The performance of South African unit trusts for the period 1984 to 2003

Brink, Margaretha Engela (2004-12)

Thesis (M.Comm.)--Stellenbosch University, 2004.

Thesis

ENGLISH ABSTRACT: Many fund managers who are supposed to have your best interest at heart have become just as greedy, have vested interests and their performance has been mediocre. Until they clean up their act, your best bet is to opt for an index fund, or the type that uses our money to track a stock market index, provided the initial and ongoing costs are low if you invest in shares. A great many funds have been run well and conscientiously. However, it’s often not clear to individuals which ones these are. In the absence of clarity, those index funds that are very low-cost are investorfriendly by definition and are the best selection for most of those who wish to own equities. Warren Buffet Throughout the past twenty years, investment funds have been transforming financial markets. There has been a tremendous growth in this industry and at the end of 2003 more than USD 13 trillion were invested in investment funds around the globe. In the United States, 12 percent of all money invested in mutual funds resides in index mutual funds and investors can choose from 149 index funds. Academics have researched mutual funds in depth and most are in favour of index-related funds. The reason for this is that the average US mutual fund that is actively managed does not manage to outperform its benchmark index. In South Africa, the scenario is very different. There are currently only nine index unit trusts with a net asset value of ZAR 1.4 billion. This represents only 60 basis points of all money invested in South African unit trusts. In this study, a few factors are discussed as possible contributors to this situation, with exchange-traded funds and enhanced index fund strategies identified as the most significant factors. This study investigates whether active unit trusts succeed in outperforming their benchmark index. It provides empirical research showing that All-Share Index have been a better risk-adjusted investment over the twenty years studied. This may be seen as a reason why investors prefer enhanced strategies since they provide a premium on the index’s return, and the risk and costs are lower than for active unit trusts. Exchange-traded funds have accumulated investments of close to ZAR 6 billion since the launch of the first Satrix fund, Satrix 40, in 2001. These funds aim at the same return as index unit trusts and have significant cost advantages over index unit trusts.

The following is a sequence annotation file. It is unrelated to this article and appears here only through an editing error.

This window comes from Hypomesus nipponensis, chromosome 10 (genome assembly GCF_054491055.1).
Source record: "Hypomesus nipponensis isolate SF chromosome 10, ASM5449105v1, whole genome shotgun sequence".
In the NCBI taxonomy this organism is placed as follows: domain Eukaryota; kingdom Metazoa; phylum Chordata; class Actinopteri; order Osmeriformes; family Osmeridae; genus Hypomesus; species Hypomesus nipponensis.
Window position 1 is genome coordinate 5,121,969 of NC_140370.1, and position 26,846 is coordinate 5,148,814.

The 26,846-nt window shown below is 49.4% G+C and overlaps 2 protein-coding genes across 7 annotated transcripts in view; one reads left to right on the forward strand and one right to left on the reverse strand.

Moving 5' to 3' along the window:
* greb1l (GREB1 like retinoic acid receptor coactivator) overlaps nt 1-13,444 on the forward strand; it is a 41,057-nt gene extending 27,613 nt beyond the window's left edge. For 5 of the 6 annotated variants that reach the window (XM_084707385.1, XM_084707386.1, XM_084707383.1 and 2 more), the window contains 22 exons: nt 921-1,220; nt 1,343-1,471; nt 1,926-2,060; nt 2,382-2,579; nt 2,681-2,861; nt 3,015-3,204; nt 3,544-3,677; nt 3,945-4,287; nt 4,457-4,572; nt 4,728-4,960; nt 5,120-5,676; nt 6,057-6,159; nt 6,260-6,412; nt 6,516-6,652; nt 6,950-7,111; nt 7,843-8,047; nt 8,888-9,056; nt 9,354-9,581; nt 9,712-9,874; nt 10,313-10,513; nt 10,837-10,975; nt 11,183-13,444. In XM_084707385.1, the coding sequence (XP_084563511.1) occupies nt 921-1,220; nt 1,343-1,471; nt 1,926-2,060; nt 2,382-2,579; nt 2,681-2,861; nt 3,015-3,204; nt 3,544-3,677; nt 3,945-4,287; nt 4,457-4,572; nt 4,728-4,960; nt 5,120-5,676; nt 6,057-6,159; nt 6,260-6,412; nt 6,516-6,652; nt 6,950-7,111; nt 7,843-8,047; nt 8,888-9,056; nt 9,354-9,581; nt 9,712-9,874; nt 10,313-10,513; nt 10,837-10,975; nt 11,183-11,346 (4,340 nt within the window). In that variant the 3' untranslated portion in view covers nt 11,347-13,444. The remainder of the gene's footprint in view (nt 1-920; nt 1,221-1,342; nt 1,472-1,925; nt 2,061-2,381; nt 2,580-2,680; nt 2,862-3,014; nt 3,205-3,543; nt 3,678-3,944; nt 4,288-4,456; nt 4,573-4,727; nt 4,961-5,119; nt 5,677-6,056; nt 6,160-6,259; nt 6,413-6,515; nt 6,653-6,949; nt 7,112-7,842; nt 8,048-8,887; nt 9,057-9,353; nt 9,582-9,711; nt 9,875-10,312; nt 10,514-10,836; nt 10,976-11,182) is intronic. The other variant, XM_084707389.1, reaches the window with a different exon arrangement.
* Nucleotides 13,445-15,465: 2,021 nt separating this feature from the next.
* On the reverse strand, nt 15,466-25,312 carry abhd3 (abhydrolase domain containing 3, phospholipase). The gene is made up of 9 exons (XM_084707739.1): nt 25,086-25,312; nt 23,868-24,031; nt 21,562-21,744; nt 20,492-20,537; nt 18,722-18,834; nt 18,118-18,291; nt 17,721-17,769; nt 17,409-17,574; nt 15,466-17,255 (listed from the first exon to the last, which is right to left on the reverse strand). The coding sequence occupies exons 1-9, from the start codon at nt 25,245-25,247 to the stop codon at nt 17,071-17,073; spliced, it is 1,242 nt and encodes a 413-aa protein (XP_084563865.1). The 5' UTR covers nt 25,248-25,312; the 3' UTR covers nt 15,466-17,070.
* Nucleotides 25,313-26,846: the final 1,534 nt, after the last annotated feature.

AFRIKAANSE OPSOMMING: Many fund managers who are supposed to have your best interest at heart have become just as greedy, have vested interests and their performance has been mediocre. Until they clean up their act, your best bet is to opt for an index fund, or the type that uses our money to track a stock market index, provided the initial and ongoing costs are low if you invest in shares. A great many funds have been run well and conscientiously. However, it’s often not clear to individuals which ones these are. In the absence of clarity, those index funds that are very low-cost are investorfriendly by definition and are the best selection for most of those who wish to own equities. Warren Buffet Beleggingsfondse het tot gevolg gehad dat daar ‘n drastiese verandering in finansiële markte oor die afgelope twintig jaar plaasgevind het. Daar was ‘n aansienlike groei in hierdie industrie en aan die einde van 2003 was daar wêreldwyd meer as USD 13 triljoen in beleggingsfondse belê. In die Verenigde State behoort 12 persent van alle geld wat in effektetrusts belê is aan indeksfondse en beleggers het 149 indeksfondse waaruit gekies kan word. Effektetrusts is al in diepte deur akademici bestudeer en die meeste is ten gunste van indeks-verwante fondse. Die rede hiervoor is dat die gemiddelde effektetrust in die Verenigde State nie dit reg kry om beter as sy indeks maatstaf te presteer nie. In Suid Afrika is die omstandighede heeltemal anders. Daar is huidiglik slegs nege indeksfondse met ‘n netto bate waarde van ZAR 1.4 biljoen. Dit verteenwoordig slegs 60 basis punte van al die geld wat in Suid Afrikaanse effektetrusts belê is. In hierdie studie word daar ‘n paar faktore bespreek wat moontlik bygedra het tot hierdie situasie. Beursverhandelde fondse en ”verbeterde” indeksfondse word geïdentifiseer as die twee vernaamste faktore. Hierdie studie kyk of aktiewe effektetrusts suksesvol was om beter te presteer as hulle maatstaf indeks. Empiriese navorsing word gegee wat wys dat die Algemene Indeks ‘n beter risiko-aangepaste belegging was oor die twintig jaar van die studie. Dit kan gesien word as ‘n rede hoekom beleggers “verbeterings” strategieë verkies wat ‘n premie bied op die indeks se prestasie en beide die risiko en koste is laer as met aktiewe fondse. Beursverhandelde fondse het beleggings ten bedrae van ZAR 6 biljoen opgebou sedert die begin van die eerste Satrix fonds, Satrix 40 in 2001. Hierdie fondse mik vir dieselfde opbrengs as indeks effektetrusts en het groot koste voordele bo indeksfondse.

Please refer to this item in SUNScholar by using the following persistent URL: http://hdl.handle.net/10019.1/16477
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